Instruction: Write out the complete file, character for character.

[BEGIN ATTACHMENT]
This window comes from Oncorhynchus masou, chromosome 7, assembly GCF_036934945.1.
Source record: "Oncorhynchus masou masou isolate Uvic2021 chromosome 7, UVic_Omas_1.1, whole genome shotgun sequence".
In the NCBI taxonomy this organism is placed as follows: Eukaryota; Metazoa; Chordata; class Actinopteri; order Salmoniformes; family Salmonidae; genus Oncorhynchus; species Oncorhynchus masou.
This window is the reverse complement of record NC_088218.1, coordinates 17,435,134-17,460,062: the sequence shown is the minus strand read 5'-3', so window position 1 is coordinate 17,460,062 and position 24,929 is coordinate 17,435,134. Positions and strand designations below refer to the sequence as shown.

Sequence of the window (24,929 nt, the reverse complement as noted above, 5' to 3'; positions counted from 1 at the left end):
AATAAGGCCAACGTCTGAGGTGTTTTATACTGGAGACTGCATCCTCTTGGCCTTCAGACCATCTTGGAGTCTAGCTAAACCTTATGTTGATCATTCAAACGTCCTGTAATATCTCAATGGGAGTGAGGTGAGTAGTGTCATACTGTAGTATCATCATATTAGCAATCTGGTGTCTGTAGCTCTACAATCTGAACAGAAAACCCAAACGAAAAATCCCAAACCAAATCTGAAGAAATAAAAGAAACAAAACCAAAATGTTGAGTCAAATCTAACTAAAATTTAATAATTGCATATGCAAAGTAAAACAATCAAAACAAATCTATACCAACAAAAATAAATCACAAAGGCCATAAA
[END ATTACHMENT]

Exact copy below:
This window comes from Oncorhynchus masou, chromosome 7, assembly GCF_036934945.1.
Source record: "Oncorhynchus masou masou isolate Uvic2021 chromosome 7, UVic_Omas_1.1, whole genome shotgun sequence".
In the NCBI taxonomy this organism is placed as follows: Eukaryota; Metazoa; Chordata; class Actinopteri; order Salmoniformes; family Salmonidae; genus Oncorhynchus; species Oncorhynchus masou.
This window is the reverse complement of record NC_088218.1, coordinates 17,435,134-17,460,062: the sequence shown is the minus strand read 5'-3', so window position 1 is coordinate 17,460,062 and position 24,929 is coordinate 17,435,134. Positions and strand designations below refer to the sequence as shown.

Sequence of the window (24,929 nt, the reverse complement as noted above, 5' to 3'; positions counted from 1 at the left end):
AATAAGGCCAACGTCTGAGGTGTTTTATACTGGAGACTGCATCCTCTTGGCCTTCAGACCATCTTGGAGTCTAGCTAAACCTTATGTTGATCATTCAAACGTCCTGTAATATCTCAATGGGAGTGAGGTGAGTAGTGTCATACTGTAGTATCATCATATTAGCAATCTGGTGTCTGTAGCTCTACAATCTGAACAGAAAACCCAAACGAAAAATCCCAAACCAAATCTGAAGAAATAAAAGAAACAAAACCAAAATGTTGAGTCAAATCTAACTAAAATTTAATAATTGCATATGCAAAGTAAAACAATCAAAACAAATCTATACCAACAAAAATAAATCACAAAGGCCATAAA